With the rising popularity of kayak fishing and the search for un-crowded beach areas, it is difficult to find a great little spot to call your own. And even when you do, there is a risk that too many others will find and ruin it for everyone. Rigby Island in Mathews County is a perfect example. Locals knew of this oversized sandbar with its Osprey nest, shore birds, and good fishing for years. It was a highlight of the Mathews Blueways Water Trail. The idea was that paddlers would visit the island for a little while and leave the place as pristine as they found it. Unfortunately, too many people found out about it who did not know nor care about leaving no trace. They left empty beverage cans, bottles, wrappers, and other assorted trash. Now, Rigby is adorned with NO TRESPASSING signs.
The bay and it’s tributaries have quite a few small islands and peninsulas. Some are mere sandbars with a little bit of marsh grass. Others may have pine trees and wildlife. Each one is its own little world. By treating them with courtesy and respect, we can all enjoy these places.
Do a little homework. Study nautical maps and, if possible, visit the area you intend to paddle ahead of time. Visits are best because you may notice sandbars and other features that aren’t on the maps yet. Take note of any public areas that you can visit without any worries. Always keep in mind that much of the waterfront property in the area is privately owned. Trespassing is ill-advised. Either stop only in public parks or shorelines or plan ahead and get a landowner’s permission to visit his or her property. In the case of islands and marshy peninsulas, many locals will say that no one owns it or the owner doesn’t care if you land and launch from there. Check ahead and seek permission anyway.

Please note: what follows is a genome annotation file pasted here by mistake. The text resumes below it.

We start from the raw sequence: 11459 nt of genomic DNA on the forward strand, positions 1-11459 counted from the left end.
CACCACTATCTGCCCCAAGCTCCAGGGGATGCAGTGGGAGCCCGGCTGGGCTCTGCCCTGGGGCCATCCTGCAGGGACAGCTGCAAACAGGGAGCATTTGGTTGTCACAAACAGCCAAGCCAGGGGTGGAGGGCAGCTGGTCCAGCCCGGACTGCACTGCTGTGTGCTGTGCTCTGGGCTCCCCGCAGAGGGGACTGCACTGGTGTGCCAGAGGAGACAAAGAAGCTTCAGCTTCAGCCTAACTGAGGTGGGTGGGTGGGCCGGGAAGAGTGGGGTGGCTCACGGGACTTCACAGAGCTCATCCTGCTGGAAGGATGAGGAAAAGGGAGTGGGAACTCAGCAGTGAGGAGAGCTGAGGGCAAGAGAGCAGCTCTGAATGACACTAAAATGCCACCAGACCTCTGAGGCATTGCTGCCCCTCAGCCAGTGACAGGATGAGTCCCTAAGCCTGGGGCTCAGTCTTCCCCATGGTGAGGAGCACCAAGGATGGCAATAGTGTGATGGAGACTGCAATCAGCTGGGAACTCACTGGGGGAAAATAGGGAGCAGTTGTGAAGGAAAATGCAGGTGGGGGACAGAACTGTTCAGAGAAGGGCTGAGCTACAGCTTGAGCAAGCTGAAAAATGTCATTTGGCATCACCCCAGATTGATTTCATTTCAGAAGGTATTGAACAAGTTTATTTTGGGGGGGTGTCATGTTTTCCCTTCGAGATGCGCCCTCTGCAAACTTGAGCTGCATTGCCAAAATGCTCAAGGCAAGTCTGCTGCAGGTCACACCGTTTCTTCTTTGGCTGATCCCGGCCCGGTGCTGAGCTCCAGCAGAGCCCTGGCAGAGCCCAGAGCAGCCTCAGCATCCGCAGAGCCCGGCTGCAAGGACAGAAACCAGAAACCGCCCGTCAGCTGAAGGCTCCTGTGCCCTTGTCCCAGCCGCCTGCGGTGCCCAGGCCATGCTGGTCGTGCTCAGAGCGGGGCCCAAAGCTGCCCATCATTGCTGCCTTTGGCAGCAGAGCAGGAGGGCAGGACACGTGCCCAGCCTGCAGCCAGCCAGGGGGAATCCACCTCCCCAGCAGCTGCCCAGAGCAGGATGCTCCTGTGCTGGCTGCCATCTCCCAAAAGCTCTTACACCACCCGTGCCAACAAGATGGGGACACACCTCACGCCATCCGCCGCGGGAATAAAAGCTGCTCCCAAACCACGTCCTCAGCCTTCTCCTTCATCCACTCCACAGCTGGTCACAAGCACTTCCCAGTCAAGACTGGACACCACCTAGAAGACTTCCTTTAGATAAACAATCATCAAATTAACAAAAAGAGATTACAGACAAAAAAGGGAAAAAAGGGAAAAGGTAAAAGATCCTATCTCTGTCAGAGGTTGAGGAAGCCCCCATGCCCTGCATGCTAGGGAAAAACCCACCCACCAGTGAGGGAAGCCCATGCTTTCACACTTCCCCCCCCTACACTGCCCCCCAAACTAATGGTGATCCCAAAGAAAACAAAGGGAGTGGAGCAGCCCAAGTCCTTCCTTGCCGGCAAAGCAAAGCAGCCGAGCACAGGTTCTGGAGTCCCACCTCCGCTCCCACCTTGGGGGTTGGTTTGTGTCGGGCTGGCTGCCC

Bring no more than one other visitor with you to a private area. Some landowners may not say a word if they just see you and your paddling partner trespassing for a few minutes. But, bringing the Spanish Armada to a private shoreline that you have permission to visit will cause you to lose the privilege from the landowner. He or she alone has the right to have company on the property as the owners. You are just a guest. Yeah, take your buddy or sweetie to that secret spot. But, take the gang to the public area.
Practice “Leave No Trace” even on public shorelines. Of course we would do this for a private landowner. But, far too often people treat federal, state, and local public areas like trash cans. At Chickahominy and Hog Island Wildlife Management Area I have seen some rather pitiful litter and signs warning visitors that continuous littering will cause the closure of the area for fishing. “My tax money is paying for this” is a poor excuse as you are not the only taxpayer that has to pay to look at your beer cans (which are most likely not permitted on the land), Mc Donald’s wrappers (healthy outdoors?), and who knows whatever else you leave behind (All rangers and park attendants have at least one good story). Keep a spare bag or two for your trash where there are no cans nor dumpsters available. If they are available, please use them.
My newest spot is one that I have seen from a distance 100 times and never knew what it was. A group of friends would mention it. But, I never gave it a second thought since my reliable places were very peaceful and productive. But, I did photograph it a few times and thought it would be nice to visit one day. So, I did. I was smitten by its’ close proximity to beachfront civilization. Yet, it was a bit wild and untamed. I even saw a muskrat running around. The croaker fishing was very good on the rising tide and I saw several osprey and herons. If I can, I will camp there just to shoot the sunrise. Where is it? If I told you, it wouldn’t be a secret.